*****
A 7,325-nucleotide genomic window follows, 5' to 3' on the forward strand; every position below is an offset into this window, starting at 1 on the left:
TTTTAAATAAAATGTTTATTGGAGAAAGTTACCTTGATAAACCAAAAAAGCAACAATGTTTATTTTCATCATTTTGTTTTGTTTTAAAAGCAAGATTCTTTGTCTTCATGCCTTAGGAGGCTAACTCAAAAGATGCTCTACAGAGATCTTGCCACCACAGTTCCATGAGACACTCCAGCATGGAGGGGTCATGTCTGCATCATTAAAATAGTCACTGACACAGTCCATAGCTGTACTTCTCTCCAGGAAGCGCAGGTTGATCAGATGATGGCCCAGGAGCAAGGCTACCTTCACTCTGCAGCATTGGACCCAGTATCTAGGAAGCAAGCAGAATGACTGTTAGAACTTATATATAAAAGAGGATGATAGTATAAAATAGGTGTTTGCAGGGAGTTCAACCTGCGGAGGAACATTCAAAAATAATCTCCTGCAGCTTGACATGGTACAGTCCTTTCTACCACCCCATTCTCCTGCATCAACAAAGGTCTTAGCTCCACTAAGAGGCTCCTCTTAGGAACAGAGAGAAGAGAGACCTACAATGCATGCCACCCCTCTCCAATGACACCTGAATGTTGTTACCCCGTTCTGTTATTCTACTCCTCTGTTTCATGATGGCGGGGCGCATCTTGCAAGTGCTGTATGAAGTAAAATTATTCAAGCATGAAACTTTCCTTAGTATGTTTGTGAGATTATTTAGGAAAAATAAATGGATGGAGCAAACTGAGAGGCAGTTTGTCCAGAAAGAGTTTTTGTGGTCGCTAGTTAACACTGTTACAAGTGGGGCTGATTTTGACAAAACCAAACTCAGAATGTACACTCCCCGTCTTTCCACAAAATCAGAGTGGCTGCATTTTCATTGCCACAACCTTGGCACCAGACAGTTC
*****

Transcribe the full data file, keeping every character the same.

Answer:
A 7,325-nucleotide genomic window follows, 5' to 3' on the forward strand; every position below is an offset into this window, starting at 1 on the left:
TTTTAAATAAAATGTTTATTGGAGAAAGTTACCTTGATAAACCAAAAAAGCAACAATGTTTATTTTCATCATTTTGTTTTGTTTTAAAAGCAAGATTCTTTGTCTTCATGCCTTAGGAGGCTAACTCAAAAGATGCTCTACAGAGATCTTGCCACCACAGTTCCATGAGACACTCCAGCATGGAGGGGTCATGTCTGCATCATTAAAATAGTCACTGACACAGTCCATAGCTGTACTTCTCTCCAGGAAGCGCAGGTTGATCAGATGATGGCCCAGGAGCAAGGCTACCTTCACTCTGCAGCATTGGACCCAGTATCTAGGAAGCAAGCAGAATGACTGTTAGAACTTATATATAAAAGAGGATGATAGTATAAAATAGGTGTTTGCAGGGAGTTCAACCTGCGGAGGAACATTCAAAAATAATCTCCTGCAGCTTGACATGGTACAGTCCTTTCTACCACCCCATTCTCCTGCATCAACAAAGGTCTTAGCTCCACTAAGAGGCTCCTCTTAGGAACAGAGAGAAGAGAGACCTACAATGCATGCCACCCCTCTCCAATGACACCTGAATGTTGTTACCCCGTTCTGTTATTCTACTCCTCTGTTTCATGATGGCGGGGCGCATCTTGCAAGTGCTGTATGAAGTAAAATTATTCAAGCATGAAACTTTCCTTAGTATGTTTGTGAGATTATTTAGGAAAAATAAATGGATGGAGCAAACTGAGAGGCAGTTTGTCCAGAAAGAGTTTTTGTGGTCGCTAGTTAACACTGTTACAAGTGGGGCTGATTTTGACAAAACCAAACTCAGAATGTACACTCCCCGTCTTTCCACAAAATCAGAGTGGCTGCATTTTCATTGCCACAACCTTGGCACCAGACAGTTC